In marriage, we see something of God’s own faithfulness. He keeps His promises like we do but more certainly. He loves like we do, but in Christ he died for even His enemies. Wherever we fall short, we have a reminder of our need for Him. And wherever we succeed, we have a reminder of the one who does so perfectly. Thanks for giving us a picture of promise-keeping permanence and so teaching us about God’s love for us in Christ.
Finally, some words about being parents. Having children also helps us appreciate you. It occurs to us now that you changed our diapers. Thanks for that. And while we don’t remember being jerks at two, we surely must have been. We do remember being jerks later. Between three kids, you knew sleepless nights for years, no doubt. We probably almost killed ourselves hundreds of times. So, thanks for saving our lives that many times. Thanks for the food and the bed. Thanks for working hard to pay for things, and for seeing us through college. Most importantly, thanks for your great love for your children. The discipline and provision and affection taught us much about God.
In the space of the last two years you have become grandparents to four children: Carson and Madalyn, through Trent and Kristi, and two children from Drew and Christina, Connor having just arrived from Ethiopia, and the other one waiting in the womb.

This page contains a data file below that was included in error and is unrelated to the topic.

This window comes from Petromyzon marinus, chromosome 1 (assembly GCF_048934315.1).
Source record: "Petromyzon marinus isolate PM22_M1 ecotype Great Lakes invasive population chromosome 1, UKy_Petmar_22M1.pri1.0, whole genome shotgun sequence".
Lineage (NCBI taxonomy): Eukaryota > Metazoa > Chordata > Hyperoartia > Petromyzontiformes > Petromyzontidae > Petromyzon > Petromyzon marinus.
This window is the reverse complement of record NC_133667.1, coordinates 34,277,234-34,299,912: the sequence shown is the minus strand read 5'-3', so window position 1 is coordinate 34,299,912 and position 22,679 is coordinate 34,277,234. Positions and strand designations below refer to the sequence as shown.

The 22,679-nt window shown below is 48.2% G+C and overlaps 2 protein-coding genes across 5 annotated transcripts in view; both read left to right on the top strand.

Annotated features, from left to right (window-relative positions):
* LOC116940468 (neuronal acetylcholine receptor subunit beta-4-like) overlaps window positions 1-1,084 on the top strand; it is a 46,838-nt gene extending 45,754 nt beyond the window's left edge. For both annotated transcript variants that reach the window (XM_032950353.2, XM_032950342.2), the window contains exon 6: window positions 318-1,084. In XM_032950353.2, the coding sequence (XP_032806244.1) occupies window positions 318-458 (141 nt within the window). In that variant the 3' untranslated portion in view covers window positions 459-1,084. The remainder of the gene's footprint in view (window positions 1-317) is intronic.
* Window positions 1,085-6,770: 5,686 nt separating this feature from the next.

Because family is the most meaningful thing a marriage creates, we’ve focused on family in this book. The memories and story is told from our perspective, so there are, no doubt, all kinds of important people and memories left out. The photos and words in this book tell something of this edition of the Hunter family, from your childhood until today.
There are only a few things that last forty years these days. This marriage is one of them. By God’s grace, ours will last that long, too.
On this 30th day of January, 2011, your children and grandchildren are thanking God for your marriage.
We love you,
Tyler, Trent, and Drew